Active Watching Lets Google Now Know When You’re Talking To Someone Else - TechGeek365

Active Watching Lets Google Now Know When You’re Talking To Someone Else

As Apple, Google, and Microsoft continue to improve their respective digital assistants, we can expect features from either camp to jump out and at least temporarily take the lead. Google’s recent patent application for what they are calling “active watching.” It gives Google Now the ability to know the difference between when you are talking to it versus someone else in the room, and has the potential to be a very big deal.

Digital assistant services are mostly new, mostly fun, and not even close to being feature complete. Yes, Siri can answer you even when the screen is off now. Yes, Cortana predicted most of the World Cup with startling accuracy. Yes, Google Now seems almost prophetic when you reply to an email about dinner tomorrow and see directions to the restaurant show up. They are all neat features, but they all still feel kind of half baked right now.

The closest you get to a truly smart system is Cortana’s ability to use the information from your last request to process your current request in the appropriate context. Very cool stuff, but you still have to start a new command every single time you talk to Cortana.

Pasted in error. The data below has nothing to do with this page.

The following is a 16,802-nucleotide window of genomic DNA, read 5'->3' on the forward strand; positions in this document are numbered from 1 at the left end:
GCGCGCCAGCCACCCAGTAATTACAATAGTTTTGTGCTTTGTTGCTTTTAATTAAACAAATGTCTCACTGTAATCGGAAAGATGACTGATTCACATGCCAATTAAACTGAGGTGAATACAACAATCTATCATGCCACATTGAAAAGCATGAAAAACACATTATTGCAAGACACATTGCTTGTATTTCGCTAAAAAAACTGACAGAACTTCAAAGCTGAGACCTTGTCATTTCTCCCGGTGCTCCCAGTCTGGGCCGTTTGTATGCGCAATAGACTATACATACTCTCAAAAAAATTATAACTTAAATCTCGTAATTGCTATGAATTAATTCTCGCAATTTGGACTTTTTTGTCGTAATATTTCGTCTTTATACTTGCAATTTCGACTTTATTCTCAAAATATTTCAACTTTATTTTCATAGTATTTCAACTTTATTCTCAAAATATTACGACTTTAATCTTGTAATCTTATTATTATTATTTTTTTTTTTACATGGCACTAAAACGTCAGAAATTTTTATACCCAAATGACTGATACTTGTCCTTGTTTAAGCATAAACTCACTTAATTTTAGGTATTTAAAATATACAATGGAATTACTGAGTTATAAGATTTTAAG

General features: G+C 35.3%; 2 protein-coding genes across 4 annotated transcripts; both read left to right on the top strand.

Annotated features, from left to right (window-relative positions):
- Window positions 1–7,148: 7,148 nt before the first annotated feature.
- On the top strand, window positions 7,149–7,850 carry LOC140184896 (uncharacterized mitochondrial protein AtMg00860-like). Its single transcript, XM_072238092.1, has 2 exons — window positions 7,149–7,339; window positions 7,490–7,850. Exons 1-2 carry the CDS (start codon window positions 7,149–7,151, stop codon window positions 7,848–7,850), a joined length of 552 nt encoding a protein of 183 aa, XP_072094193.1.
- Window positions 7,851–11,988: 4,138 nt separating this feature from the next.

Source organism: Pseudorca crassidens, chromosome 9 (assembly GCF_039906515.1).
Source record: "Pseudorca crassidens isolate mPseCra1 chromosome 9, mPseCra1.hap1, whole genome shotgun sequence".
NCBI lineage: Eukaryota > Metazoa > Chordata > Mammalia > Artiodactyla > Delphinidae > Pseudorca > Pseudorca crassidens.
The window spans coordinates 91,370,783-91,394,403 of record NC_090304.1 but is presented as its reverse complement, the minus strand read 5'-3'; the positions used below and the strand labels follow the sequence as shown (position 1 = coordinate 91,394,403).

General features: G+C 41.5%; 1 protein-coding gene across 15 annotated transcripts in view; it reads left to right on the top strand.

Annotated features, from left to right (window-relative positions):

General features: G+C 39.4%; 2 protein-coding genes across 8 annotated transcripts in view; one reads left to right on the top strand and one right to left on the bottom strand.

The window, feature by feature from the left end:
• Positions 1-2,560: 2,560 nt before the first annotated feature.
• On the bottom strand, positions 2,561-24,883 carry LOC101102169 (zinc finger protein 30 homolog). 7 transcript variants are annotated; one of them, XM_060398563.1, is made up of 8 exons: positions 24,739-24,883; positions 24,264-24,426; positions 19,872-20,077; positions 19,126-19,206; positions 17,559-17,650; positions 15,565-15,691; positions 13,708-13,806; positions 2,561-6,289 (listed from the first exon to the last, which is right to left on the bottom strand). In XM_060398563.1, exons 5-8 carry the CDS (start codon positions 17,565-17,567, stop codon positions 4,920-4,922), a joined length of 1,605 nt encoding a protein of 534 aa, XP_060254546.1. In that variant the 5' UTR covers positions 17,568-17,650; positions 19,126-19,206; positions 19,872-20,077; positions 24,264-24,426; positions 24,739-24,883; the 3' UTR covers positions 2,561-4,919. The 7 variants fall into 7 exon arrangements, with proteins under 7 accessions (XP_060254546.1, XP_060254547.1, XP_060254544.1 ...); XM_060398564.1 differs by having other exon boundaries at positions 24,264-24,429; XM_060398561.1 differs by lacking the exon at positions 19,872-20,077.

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Google’s Active Watching patent uses sensors on the front of the phone to tell when you are looking at the phone and speaking, and operates under the assumption that when you turn your head and change your tone you are speaking to someone else. This way you can carry on a conversation about going to see a movie, and when you look at your phone and speak the device knows to respond to those parts of the conversation.

The demo page Google provides in the patent for this feature really helps break down how they think it will work, and in many situations that is the perfect way to have Google Now behave. After all, in almost every sci-fi movie with an AI it’s the ability to perceive and interact with you that makes it useful.

There’s some obvious hardware missing from this experience, namely the sensors that would govern this kind of behavior. While Google could probably pick up an Amazon Fire Phone or two on the cheap and test this out, there’s a good chance that Project Tango would be somehow involved in making this work. It’s also just a patent, and not a guaranteed feature, but this is a fantastic direction for Google to be taking their digital assistant in.

I Write Things.

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